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Unformatted text preview: Physics 6A Midterm 1 Review Fall 2010
Instructor: Anthony Karmis Tuesday, October 12, 2010 How To Succeed In Physics Tuesday, October 12, 2010 Units
When we use a number to describe a physical quantity, we must specify the unit we are using The standard system used is Système International (or SI) Tuesday, October 12, 2010 Types of Units
TIME  Measured in seconds (s)
Defined as the duration of 9,192,631,770 periods of the radiation corresponding to the transition between the two hyperfine levels of the ground state of the cesium 133 atom. Tuesday, October 12, 2010 Types of Units
LENGTH  Measured in meters (m)
Defined as the distance travelled by light in vacuum in one 299,792,458th of a second. * The speed of light in vacuum is 299,792,548 m/s
Tuesday, October 12, 2010 Types of Units
MASS  Measured in kilograms (kg)
Defined in terms of the International Prototype Kilogram Tuesday, October 12, 2010 NOTE!!! Mass ≠ Weight Tuesday, October 12, 2010 Prefixes & Powers of 10 Tuesday, October 12, 2010 Vectors
A scalar is a quantity that has a magnitude e.g. 12 kg, or 13.2 s A vector is a quantity that has a magnitude and a direction. Tuesday, October 12, 2010 Vectors
Vectors = Arrows Direction arrow points tells you direction Length of arrow tells you magnitude Tuesday, October 12, 2010 Vector Components Tuesday, October 12, 2010 Vector Components & Adding Vectors
In order to add two vectors: Break up the vector into components Add each of the components individually Tuesday, October 12, 2010 Kinematics Tuesday, October 12, 2010 Displacement The length of a vector pointing from the start of a path to the end of a path. NOT the same as distance travelled!
Tuesday, October 12, 2010 Velocity The rate of change of displacement over time. Tuesday, October 12, 2010 Velocity Defined As: Displacement / Time Velocity is a vector quantity Tuesday, October 12, 2010 Velocity vs. Speed
Velocity ≠ Speed Velocity: Vector  Displacement / Time Speed: Scalar  Distance / Time Tuesday, October 12, 2010 Average Velocity
vav,x x2 − x1 ∆x = = t 2 − t1 ∆t Tuesday, October 12, 2010 Instantaneous Velocity
∆x vx = lim ∆t→0 ∆t Tuesday, October 12, 2010 Acceleration The rate of change of velocity over time. Tuesday, October 12, 2010 Acceleration
Defined similarly to velocity aav,x v2,x − v1,x ∆vx = = t2 − t1 ∆t ∆vx ax = lim ∆t→0 ∆t
Tuesday, October 12, 2010 A Note On Velocity/Acceleration
Velocity
Slope of Displace vs. Time Acceleration
Slope of Velocity vs. Time Tuesday, October 12, 2010 Motion With Constant Acceleration
For Constant Acceleration:
Average Acceleration = Instantaneous Acceleration v2x − v1x ax = t 2 − t1 Tuesday, October 12, 2010 Kinematic Equations of Motion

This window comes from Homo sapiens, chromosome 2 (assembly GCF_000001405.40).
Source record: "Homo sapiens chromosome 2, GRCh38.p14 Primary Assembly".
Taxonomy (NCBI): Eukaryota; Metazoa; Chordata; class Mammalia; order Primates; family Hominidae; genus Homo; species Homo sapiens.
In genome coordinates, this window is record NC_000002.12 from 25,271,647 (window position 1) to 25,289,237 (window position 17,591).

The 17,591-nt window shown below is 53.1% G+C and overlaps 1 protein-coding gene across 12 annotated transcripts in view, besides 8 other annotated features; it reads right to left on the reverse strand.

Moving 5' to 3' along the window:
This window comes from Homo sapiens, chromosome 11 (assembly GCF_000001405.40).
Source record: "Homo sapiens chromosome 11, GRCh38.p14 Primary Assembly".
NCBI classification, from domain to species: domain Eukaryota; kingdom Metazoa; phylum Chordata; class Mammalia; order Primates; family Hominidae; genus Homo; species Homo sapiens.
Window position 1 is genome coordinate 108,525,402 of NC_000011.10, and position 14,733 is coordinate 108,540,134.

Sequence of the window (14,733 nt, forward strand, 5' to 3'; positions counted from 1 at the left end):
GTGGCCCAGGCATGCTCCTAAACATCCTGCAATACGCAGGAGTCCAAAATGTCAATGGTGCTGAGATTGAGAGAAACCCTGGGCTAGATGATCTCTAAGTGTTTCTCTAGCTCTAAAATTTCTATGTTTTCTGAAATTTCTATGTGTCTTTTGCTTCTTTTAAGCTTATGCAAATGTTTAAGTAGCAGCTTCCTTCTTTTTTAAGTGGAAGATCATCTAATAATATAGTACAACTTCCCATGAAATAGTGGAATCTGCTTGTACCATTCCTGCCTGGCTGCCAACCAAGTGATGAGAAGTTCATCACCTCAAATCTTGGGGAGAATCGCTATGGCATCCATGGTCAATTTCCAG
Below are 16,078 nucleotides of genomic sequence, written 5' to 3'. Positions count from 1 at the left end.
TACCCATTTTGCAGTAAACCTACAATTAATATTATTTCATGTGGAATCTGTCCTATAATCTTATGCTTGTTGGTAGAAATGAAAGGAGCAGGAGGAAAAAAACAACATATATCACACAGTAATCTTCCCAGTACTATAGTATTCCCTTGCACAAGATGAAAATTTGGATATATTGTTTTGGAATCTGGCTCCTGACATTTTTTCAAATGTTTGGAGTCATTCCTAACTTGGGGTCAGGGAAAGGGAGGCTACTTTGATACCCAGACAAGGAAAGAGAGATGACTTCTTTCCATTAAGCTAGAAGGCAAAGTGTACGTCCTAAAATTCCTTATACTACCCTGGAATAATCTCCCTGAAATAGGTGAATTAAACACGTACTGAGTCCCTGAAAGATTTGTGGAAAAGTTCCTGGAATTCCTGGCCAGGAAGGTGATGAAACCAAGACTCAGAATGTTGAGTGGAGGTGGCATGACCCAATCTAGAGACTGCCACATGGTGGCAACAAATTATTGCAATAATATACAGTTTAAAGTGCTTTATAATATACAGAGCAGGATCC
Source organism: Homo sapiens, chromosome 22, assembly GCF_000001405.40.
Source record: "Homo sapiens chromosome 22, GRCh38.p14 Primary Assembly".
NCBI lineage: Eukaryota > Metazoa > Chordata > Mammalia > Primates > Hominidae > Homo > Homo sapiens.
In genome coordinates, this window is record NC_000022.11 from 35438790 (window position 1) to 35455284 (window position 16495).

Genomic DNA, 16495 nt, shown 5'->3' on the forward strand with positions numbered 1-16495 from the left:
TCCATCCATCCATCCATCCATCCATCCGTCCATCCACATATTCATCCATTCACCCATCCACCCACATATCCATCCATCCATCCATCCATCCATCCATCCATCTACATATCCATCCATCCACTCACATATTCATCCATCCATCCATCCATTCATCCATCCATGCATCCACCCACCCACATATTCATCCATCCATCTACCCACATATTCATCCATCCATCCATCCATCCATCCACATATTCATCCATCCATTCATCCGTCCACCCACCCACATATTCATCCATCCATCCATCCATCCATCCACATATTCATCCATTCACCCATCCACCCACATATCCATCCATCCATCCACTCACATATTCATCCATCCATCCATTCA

1 2 x = x0 + v0x t + ax t (Gives x if t is known) 2 vx = v0x + ax t
(Gives vx if t is known) 2 vx = 2 v0x (Gives vx if x is known) + 2a(x − x0 ) * For Constant Acceleration
Tuesday, October 12, 2010 Freely Falling Objects
Gravity is an attractive force between any two objects that have mass. Close to astronomical objects, the gravitational ﬁeld looks uniform. Tuesday, October 12, 2010 Gravity Nearer To Earth Tuesday, October 12, 2010 Free Fall Acceleration
Acceleration due to gravity on: The Earth  9.80 m/s2 Tuesday, October 12, 2010 Relative Velocity
Your velocity depends on your frame of reference! v(W/C ) = v(W/T ) + v(T /C ) Tuesday, October 12, 2010 Motion In A Plane
(Motion In More Than One Dimension) Tuesday, October 12, 2010 Velocity & Acceleration
av v 2 − 1 r r ∆ r = = t 2 − t1 ∆t ∆ r = lim v ∆t→0 ∆t av a 2 − 1 v v ∆ v = = t 2 − t1 ∆t ∆ v = lim a ∆t→0 ∆t Tuesday, October 12, 2010 A Note On Acceleration
Acceleration measures the rate of change of velocity Velocity is a vector  it has a direction and a magnitude Tuesday, October 12, 2010 Motion In More Than One Dimension
Kinematic Equations hold for each direction! Take care with the acceleration! 1 x = x0 + v0x t + ax t2 2 vx = v0x + ax t 2 2 vx = v0x + 2ax (x − x0 ) 12 y = y0 + v0y t + ay t 2 vy = v0y + ay t 2 2 vy = v0y + 2ay (y − y0 ) 12 z = z0 + v0z t + az t 2 vz = v0z + az t 2 2 vz = v0z + 2az (z − z0 ) Tuesday, October 12, 2010 Motion In A Plane Key Idea: Motion in one direction is INDEPENDENT of motion in other directions Tuesday, October 12, 2010 Projectile Motion Tuesday, October 12, 2010 Projectile Motion ax = 0 ay = g Tuesday, October 12, 2010 Equations of Motion for Projectile Motion
x = x0 + v0x t vx = v0x 12 y = y0 + v0y t − gt 2 vy = v0y − gt Tuesday, October 12, 2010 Equations of Motion for Projectile Motion Tuesday, October 12, 2010 Equations of Motion for Projectile Motion
x = v0 cos(θ0 )t vx = v0 cos(θ0 ) 12 y = v0 sin(θ0 )t − gt 2 vy = v0 sin(θ0 ) − gt * With x0 = y0 = 0
Tuesday, October 12, 2010 Range and Maximum Height
2 v0 sin(2θ0 ) R= g h= 2 v0 sin (θ0 ) 2g
2 * See Textbook, Example 3.5, Page 81
Tuesday, October 12, 2010 Effects of Air Resistance Tuesday, October 12, 2010 Uniform Circular Motion
Recall: Velocity is a vector If we change its direction, we must have an acceleration! Tuesday, October 12, 2010 Uniform Circular Motion
2 arad v = R * Sometimes called centripetal acceleration Tuesday, October 12, 2010 ...
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This note was uploaded on 01/17/2011 for the course PHYS 6a taught by Professor Stanek during the Fall '07 term at UCSB.
 Fall '07
 STANEK
 Physics

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